If an identity thief has your name, address, Social Security number and birth date, he can apply for credit using your information, evade the law using your name as an alias, file tax returns as you to get the refund and drain your bank accounts. If he gets your health insurance numbers, too, he can seek medical treatment under your name, and if he steals your credit or debit card number, he can go on a spending spree with the bill going to you. No matter which action identity thieves take, it affects the victims.
Effects on the Victim
Your credit score suffers if an identity thief uses your information to apply for credit or steals your credit or debit card information to make purchases. If an identity thief uses your information when stopped by a police officer who is issuing a ticket and then doesn't pay the ticket, you could be arrested when a warrant is issued. Or, if the identity thief provides your information after an arrest, your name will be on record as being arrested. You can get this cleared up, but it takes time. If you were a victim of tax return fraud, your refund will be delayed. If the thief gets medical treatment as you, your treatment and insurance records could be affected.
Child Identity Theft
Child identity theft, another common type, occurs for two main reasons: It usually takes longer to discover an identity crime when the victim is a child, and children have a clean credit record. Sometimes, a child doesn't find out she's been the victim of identity theft until years later when she tries to buy a car or apply for a student loan. In addition, family members who might have destroyed their own credit sometimes steal a child's identity, according to the Identity Theft Resource Center.
Effects on Commerce
One way identity thieves steal information is to hack into the computer system of a business to steal customer credit card information. Identity thieves can get thousands, maybe millions, of credit card numbers this way, according to an article published by USA Today. This costs businesses a tremendous amount of money from settlements, hiring someone to remove the malware the thieves used and time spent communicating what happened to customers. Businesses typically pass on their losses to consumers who end up paying more for goods and services.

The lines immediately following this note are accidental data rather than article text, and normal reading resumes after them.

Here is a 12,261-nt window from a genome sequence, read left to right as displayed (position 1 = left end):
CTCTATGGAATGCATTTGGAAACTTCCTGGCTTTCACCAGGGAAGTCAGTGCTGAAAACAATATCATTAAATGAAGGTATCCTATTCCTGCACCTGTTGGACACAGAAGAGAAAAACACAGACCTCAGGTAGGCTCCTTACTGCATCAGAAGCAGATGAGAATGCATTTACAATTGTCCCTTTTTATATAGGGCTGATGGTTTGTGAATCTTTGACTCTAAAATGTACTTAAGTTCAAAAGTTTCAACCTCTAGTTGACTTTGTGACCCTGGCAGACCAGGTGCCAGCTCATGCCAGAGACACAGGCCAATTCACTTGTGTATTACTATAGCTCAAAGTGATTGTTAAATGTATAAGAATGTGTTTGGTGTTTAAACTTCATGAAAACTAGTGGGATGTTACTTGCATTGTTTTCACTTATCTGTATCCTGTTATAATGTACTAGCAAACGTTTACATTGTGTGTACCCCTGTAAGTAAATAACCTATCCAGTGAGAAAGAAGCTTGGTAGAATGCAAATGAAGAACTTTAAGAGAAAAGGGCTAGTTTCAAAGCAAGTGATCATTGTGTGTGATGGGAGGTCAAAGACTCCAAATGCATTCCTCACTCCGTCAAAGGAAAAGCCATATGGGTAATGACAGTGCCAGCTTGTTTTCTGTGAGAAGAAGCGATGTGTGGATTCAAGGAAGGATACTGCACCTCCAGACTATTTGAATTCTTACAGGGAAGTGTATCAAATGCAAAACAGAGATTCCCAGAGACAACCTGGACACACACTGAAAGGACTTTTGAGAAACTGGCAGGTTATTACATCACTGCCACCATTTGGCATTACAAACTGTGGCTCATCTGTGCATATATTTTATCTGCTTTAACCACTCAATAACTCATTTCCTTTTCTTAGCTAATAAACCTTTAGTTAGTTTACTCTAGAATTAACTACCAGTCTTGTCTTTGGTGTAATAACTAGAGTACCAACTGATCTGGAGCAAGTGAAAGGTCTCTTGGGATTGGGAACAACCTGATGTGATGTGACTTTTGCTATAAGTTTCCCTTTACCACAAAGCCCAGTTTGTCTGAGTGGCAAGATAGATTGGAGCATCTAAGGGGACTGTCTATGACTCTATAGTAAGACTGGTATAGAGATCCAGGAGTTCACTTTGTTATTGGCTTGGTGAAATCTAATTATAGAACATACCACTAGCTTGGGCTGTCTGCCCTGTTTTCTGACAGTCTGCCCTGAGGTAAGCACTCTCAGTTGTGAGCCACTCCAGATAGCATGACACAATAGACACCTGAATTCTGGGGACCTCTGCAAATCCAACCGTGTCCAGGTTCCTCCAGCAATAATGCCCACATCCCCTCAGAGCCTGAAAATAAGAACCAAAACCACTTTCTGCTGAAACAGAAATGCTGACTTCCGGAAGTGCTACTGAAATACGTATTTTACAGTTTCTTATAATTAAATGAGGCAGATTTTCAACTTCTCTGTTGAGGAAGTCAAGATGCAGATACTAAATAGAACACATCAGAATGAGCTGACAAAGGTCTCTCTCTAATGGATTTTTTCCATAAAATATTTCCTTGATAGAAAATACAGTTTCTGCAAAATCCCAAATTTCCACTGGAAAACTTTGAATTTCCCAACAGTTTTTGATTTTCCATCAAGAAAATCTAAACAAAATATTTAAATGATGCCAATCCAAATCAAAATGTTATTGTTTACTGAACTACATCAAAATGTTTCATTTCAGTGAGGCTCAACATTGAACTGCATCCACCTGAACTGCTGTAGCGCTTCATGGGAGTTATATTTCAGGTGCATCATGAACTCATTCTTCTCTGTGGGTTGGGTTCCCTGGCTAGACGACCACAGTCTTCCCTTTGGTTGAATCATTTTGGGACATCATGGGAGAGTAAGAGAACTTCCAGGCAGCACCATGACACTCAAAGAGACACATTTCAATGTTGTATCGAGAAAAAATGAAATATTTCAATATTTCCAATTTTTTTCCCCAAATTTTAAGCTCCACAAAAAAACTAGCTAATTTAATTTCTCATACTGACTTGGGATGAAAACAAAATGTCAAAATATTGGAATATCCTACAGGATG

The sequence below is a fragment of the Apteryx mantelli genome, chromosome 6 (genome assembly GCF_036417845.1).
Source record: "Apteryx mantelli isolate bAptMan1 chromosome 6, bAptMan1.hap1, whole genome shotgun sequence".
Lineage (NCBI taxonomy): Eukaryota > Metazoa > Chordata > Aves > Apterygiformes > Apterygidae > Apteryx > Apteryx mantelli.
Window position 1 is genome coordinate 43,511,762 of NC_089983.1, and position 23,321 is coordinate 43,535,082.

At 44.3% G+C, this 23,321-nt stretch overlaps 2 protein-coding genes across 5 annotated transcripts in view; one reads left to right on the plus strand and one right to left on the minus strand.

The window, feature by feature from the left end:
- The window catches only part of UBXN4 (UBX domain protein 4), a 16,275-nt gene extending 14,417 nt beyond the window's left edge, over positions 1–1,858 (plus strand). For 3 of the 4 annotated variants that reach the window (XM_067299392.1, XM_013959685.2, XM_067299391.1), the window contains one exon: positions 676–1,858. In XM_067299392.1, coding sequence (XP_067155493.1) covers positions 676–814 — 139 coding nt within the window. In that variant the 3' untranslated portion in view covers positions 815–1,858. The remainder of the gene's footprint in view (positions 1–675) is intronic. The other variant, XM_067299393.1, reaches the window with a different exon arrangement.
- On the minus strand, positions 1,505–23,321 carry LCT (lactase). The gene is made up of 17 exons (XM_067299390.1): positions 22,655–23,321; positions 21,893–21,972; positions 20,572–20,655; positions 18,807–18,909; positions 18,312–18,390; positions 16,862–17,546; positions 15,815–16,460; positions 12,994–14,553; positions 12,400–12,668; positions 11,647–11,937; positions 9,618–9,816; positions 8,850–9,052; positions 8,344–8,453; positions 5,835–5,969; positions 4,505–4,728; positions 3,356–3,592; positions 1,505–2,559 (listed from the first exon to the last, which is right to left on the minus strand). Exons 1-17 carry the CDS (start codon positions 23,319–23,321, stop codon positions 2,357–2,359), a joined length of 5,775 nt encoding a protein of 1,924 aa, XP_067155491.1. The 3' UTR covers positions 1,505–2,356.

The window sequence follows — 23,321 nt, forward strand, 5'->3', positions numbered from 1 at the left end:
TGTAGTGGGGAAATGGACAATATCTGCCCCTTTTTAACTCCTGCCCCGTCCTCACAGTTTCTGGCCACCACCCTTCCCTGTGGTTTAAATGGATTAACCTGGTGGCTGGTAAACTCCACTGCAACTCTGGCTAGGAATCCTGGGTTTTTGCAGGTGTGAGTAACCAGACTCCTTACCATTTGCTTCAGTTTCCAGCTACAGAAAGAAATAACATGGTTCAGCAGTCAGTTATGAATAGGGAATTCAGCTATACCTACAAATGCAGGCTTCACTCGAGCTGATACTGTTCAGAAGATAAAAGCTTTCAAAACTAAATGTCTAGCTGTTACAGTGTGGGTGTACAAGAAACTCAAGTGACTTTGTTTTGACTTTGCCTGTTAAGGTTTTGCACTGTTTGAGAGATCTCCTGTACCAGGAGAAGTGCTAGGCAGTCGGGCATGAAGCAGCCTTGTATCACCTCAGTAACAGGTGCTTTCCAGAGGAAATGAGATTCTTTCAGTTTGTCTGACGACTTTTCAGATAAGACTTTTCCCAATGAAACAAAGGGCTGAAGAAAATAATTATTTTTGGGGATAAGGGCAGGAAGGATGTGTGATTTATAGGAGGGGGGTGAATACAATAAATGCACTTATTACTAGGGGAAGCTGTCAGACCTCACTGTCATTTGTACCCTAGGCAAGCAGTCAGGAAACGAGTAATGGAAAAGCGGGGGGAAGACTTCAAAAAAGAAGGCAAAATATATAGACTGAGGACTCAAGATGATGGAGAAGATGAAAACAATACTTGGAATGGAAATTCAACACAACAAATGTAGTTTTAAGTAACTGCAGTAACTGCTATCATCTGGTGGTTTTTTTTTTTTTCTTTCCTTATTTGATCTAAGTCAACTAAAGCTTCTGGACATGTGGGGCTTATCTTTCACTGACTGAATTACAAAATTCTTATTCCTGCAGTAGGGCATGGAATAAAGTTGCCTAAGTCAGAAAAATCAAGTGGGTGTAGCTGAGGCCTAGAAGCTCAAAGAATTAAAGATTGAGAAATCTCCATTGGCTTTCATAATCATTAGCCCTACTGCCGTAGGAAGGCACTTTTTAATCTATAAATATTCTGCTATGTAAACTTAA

Are Victims Responsible for Debts?
If an identity thief stole your credit or debit card number, you typically don't need to pay debts beyond $50 that you didn't incur. You simply need to replace your credit or debit card. But if your name and Social Security number were stolen so the thief could apply for credit or to take out a loan, it could take you years to untangle yourself from the debt created in your name. Once your credit score has been hurt, it could take some time to resolve the issue. If you are trying to buy a house or rent an apartment, for example, you might be turned down while waiting for your credit to return to normal.
- Privacy Rights Clearinghouse: Criminal Identity Theft -- What to Do if It Happens to You
- IRS: Tips for Taxpayers, Victims About Identity Theft and Tax Returns
- Identity Theft Resource Center: Identity Theft and Children
- USA Today: Identity Theft Growing, Costly to Victims
- United States Department of Justice: Identity Theft
- Federal Trade Commission: Statement of Rights for Identity Theft Victims